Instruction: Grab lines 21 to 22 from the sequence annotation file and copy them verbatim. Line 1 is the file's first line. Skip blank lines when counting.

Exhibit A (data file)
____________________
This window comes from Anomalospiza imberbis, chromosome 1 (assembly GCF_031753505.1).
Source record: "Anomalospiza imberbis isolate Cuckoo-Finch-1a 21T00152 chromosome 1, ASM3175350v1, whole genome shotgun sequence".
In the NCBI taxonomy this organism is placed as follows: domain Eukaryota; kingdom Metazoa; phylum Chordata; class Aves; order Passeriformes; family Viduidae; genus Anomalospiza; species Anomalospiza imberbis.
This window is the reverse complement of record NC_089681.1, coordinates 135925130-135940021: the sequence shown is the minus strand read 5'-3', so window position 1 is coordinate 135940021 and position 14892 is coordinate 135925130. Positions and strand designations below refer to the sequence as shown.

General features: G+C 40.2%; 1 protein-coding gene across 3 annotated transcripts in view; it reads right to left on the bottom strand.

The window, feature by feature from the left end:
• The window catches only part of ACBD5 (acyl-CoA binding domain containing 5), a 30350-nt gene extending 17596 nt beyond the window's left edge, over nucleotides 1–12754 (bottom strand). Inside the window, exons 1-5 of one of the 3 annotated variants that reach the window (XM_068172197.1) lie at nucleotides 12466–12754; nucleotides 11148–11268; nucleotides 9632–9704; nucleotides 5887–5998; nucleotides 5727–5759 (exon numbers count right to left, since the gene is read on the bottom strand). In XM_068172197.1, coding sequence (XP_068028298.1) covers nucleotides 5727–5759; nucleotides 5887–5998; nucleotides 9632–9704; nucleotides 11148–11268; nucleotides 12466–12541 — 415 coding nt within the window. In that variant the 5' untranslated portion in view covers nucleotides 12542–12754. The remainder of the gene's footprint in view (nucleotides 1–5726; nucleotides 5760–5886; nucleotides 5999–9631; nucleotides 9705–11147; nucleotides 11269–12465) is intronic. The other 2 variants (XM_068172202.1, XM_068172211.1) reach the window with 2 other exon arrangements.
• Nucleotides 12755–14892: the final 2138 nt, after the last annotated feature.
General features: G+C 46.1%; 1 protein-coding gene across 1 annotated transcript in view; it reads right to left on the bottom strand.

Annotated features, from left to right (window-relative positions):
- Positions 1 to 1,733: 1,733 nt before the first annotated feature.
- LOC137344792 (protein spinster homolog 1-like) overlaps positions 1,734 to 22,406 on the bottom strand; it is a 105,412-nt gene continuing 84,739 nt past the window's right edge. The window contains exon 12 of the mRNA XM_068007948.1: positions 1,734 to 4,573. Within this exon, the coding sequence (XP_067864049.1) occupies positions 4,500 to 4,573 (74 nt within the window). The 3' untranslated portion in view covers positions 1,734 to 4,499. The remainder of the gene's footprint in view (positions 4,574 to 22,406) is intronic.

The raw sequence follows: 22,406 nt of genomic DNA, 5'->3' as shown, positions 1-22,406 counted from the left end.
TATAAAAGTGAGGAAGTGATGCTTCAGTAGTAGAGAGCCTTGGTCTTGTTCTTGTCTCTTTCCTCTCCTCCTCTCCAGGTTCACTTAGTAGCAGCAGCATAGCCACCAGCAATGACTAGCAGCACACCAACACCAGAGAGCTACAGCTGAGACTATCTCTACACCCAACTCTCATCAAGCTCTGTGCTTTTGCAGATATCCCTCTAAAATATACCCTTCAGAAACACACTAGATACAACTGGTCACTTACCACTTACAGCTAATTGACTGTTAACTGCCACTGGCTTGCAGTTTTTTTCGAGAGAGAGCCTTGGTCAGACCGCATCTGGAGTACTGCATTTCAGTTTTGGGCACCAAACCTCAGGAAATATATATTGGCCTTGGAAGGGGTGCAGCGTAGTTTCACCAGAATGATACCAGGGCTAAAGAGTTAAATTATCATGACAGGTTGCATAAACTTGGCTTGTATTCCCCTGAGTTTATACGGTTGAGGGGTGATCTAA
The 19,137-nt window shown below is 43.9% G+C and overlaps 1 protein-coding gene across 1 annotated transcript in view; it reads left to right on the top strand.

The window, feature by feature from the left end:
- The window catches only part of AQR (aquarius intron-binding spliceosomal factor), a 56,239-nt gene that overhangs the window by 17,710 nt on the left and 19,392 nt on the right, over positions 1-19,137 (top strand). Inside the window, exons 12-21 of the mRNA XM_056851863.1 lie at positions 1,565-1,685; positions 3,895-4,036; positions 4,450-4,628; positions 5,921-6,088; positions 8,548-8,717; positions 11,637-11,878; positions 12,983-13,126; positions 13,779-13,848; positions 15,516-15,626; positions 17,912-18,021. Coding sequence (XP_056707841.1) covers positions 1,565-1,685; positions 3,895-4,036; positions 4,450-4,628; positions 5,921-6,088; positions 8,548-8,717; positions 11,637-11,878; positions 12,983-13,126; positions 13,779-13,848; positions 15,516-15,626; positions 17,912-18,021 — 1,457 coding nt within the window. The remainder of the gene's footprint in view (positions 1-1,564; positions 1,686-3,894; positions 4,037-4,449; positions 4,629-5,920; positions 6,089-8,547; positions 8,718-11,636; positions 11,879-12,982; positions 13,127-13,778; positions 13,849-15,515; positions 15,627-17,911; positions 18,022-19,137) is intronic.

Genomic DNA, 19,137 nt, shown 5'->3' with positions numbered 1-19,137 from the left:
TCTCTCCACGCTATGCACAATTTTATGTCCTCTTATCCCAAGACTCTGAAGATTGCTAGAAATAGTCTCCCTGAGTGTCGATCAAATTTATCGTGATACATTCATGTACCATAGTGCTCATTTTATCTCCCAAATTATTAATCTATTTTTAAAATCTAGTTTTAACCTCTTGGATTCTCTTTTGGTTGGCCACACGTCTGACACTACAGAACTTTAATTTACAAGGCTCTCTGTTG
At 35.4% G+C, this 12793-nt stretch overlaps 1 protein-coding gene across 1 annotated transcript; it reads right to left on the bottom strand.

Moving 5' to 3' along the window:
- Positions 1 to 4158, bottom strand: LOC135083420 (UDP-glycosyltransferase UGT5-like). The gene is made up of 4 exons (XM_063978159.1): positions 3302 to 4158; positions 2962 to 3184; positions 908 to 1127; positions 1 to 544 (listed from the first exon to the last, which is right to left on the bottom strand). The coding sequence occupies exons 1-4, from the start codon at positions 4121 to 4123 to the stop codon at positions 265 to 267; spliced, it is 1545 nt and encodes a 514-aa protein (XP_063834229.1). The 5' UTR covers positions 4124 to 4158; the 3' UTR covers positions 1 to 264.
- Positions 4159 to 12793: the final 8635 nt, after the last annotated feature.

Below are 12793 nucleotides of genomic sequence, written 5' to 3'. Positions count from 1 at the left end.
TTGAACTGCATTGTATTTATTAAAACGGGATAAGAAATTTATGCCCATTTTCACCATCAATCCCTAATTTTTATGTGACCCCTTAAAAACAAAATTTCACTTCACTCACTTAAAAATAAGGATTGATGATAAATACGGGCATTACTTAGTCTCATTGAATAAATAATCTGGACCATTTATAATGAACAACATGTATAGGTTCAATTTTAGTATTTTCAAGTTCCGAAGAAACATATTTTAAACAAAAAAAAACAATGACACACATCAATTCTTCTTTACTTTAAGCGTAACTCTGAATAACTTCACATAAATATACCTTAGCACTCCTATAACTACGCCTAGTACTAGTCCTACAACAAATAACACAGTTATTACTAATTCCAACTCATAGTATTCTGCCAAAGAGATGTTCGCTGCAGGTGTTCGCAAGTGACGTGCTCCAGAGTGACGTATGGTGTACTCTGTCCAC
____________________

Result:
Moving 5' to 3' along the window:
- Positions 1 to 4158, bottom strand: LOC135083420 (UDP-glycosyltransferase UGT5-like). The gene is made up of 4 exons (XM_063978159.1): positions 3302 to 4158; positions 2962 to 3184; positions 908 to 1127; positions 1 to 544 (listed from the first exon to the last, which is right to left on the bottom strand). The coding sequence occupies exons 1-4, from the start codon at positions 4121 to 4123 to the stop codon at positions 265 to 267; spliced, it is 1545 nt and encodes a 514-aa protein (XP_063834229.1). The 5' UTR covers positions 4124 to 4158; the 3' UTR covers positions 1 to 264.